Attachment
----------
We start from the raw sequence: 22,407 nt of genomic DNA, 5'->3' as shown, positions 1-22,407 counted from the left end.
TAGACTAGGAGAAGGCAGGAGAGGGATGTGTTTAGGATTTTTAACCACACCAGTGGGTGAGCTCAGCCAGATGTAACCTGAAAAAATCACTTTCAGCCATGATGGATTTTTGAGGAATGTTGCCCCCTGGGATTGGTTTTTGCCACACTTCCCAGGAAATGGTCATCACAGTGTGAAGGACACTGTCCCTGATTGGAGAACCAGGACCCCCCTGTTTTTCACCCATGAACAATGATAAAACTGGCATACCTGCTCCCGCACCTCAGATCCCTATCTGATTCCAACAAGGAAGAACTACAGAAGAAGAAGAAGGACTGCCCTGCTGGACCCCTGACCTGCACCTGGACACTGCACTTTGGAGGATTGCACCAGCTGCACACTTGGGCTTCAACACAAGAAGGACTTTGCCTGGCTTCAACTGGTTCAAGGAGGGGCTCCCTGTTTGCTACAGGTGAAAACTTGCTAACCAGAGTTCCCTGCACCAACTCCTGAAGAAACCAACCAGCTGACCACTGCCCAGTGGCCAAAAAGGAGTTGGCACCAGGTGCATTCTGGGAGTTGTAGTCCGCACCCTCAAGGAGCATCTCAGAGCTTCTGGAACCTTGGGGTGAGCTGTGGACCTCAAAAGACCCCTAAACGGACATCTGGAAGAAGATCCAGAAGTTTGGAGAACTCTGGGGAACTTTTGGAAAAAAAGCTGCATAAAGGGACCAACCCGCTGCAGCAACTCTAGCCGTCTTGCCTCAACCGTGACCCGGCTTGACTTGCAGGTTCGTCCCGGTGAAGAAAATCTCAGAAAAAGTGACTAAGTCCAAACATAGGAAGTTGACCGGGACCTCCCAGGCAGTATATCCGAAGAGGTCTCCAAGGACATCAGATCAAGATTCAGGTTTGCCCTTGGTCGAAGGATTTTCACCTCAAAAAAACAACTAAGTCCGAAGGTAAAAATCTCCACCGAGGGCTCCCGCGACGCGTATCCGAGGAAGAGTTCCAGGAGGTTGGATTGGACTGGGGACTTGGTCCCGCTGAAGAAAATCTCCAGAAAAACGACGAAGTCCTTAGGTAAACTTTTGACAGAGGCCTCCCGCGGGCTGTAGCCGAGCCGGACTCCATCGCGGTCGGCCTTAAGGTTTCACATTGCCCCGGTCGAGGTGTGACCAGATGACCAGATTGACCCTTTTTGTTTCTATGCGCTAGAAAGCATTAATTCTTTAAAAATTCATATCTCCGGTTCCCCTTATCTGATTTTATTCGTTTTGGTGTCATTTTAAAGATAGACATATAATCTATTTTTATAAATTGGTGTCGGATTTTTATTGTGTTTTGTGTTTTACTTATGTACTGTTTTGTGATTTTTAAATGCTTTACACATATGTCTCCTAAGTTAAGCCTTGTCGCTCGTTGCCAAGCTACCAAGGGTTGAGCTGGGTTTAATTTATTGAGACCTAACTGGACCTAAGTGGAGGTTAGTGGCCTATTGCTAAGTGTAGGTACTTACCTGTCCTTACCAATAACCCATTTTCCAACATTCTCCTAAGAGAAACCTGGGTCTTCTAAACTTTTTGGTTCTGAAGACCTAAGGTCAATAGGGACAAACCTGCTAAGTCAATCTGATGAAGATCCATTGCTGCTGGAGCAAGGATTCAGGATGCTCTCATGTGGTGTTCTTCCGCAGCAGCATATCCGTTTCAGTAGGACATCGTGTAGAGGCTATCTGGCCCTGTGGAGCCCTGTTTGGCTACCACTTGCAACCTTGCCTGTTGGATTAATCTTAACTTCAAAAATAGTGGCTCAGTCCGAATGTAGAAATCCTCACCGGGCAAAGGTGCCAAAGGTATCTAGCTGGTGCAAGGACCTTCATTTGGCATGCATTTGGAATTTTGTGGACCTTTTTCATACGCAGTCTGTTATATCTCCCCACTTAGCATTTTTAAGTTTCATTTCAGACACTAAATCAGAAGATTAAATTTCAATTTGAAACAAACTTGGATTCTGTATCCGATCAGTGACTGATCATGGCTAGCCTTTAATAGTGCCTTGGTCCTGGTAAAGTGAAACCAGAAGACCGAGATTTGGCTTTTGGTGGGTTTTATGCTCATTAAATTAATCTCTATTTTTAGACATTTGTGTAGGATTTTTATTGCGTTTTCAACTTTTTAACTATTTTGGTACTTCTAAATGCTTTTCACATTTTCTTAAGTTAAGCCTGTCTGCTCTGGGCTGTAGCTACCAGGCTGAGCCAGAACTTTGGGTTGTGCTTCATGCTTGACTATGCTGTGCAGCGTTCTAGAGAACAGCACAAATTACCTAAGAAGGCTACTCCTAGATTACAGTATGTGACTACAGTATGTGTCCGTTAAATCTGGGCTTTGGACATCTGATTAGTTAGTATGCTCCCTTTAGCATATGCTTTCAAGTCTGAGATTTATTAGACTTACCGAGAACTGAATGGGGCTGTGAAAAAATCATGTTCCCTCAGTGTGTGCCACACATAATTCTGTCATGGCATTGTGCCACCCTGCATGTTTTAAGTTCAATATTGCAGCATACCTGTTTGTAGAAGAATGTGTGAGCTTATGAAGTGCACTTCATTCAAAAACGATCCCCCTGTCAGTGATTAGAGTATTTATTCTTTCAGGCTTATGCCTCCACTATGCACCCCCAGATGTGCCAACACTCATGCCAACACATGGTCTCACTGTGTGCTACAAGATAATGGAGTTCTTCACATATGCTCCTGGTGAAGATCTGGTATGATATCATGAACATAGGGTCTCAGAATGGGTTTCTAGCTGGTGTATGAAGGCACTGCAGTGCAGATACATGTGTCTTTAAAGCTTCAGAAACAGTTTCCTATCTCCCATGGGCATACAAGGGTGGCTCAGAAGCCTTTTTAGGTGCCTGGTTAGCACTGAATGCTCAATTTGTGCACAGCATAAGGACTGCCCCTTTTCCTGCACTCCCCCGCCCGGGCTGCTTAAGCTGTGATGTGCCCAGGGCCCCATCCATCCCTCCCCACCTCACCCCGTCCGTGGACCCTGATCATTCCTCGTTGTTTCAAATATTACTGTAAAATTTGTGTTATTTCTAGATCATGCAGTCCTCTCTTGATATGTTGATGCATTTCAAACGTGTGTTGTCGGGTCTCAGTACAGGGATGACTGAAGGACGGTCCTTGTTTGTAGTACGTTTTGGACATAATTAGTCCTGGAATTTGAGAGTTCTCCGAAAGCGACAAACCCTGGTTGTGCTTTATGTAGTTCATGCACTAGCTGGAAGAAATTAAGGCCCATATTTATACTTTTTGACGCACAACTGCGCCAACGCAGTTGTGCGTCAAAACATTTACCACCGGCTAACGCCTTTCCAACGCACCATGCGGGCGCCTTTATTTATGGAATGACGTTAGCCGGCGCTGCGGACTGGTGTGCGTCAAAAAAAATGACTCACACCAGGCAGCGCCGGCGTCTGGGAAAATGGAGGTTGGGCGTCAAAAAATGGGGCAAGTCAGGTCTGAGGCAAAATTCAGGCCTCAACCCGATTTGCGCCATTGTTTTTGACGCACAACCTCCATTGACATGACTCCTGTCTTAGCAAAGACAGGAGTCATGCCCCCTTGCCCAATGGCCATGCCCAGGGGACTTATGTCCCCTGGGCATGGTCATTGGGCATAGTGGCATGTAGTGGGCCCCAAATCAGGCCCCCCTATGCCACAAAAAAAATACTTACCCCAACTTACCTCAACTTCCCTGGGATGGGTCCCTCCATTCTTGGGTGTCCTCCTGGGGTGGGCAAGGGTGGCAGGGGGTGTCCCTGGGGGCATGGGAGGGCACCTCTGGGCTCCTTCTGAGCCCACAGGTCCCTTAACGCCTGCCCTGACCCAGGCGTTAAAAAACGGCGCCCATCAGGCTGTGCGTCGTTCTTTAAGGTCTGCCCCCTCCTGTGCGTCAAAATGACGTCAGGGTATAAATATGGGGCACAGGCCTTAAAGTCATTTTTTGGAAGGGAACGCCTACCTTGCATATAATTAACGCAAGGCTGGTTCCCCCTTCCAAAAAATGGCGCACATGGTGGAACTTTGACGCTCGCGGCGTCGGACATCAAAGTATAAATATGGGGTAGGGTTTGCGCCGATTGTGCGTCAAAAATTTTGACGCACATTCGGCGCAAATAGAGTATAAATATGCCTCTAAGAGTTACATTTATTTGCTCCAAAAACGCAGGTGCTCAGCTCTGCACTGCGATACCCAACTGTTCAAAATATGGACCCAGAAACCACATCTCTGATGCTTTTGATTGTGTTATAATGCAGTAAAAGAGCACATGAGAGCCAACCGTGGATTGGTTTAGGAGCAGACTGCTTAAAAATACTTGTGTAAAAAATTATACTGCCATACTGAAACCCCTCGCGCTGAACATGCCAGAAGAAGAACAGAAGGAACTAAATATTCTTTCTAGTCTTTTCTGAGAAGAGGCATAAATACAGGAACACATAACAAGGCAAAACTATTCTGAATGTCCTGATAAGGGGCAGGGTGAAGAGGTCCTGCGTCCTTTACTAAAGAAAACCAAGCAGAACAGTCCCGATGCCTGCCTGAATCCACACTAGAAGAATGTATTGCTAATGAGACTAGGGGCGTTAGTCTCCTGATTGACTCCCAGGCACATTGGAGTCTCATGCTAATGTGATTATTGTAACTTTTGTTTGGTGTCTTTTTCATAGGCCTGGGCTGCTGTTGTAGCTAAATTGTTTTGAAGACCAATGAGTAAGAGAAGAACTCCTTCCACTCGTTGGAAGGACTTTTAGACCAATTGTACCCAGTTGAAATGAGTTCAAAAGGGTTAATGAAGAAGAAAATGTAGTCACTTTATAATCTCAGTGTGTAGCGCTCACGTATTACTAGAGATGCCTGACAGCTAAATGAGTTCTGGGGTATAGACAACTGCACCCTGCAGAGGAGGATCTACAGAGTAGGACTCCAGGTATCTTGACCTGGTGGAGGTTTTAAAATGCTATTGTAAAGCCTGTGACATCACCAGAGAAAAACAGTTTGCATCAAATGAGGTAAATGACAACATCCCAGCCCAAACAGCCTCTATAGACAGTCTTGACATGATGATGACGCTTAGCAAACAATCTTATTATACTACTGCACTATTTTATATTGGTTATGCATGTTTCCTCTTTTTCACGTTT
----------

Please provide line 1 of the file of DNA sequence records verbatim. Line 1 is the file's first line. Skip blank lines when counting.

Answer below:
We start from the raw sequence: 22,407 nt of genomic DNA, 5'->3' as shown, positions 1-22,407 counted from the left end.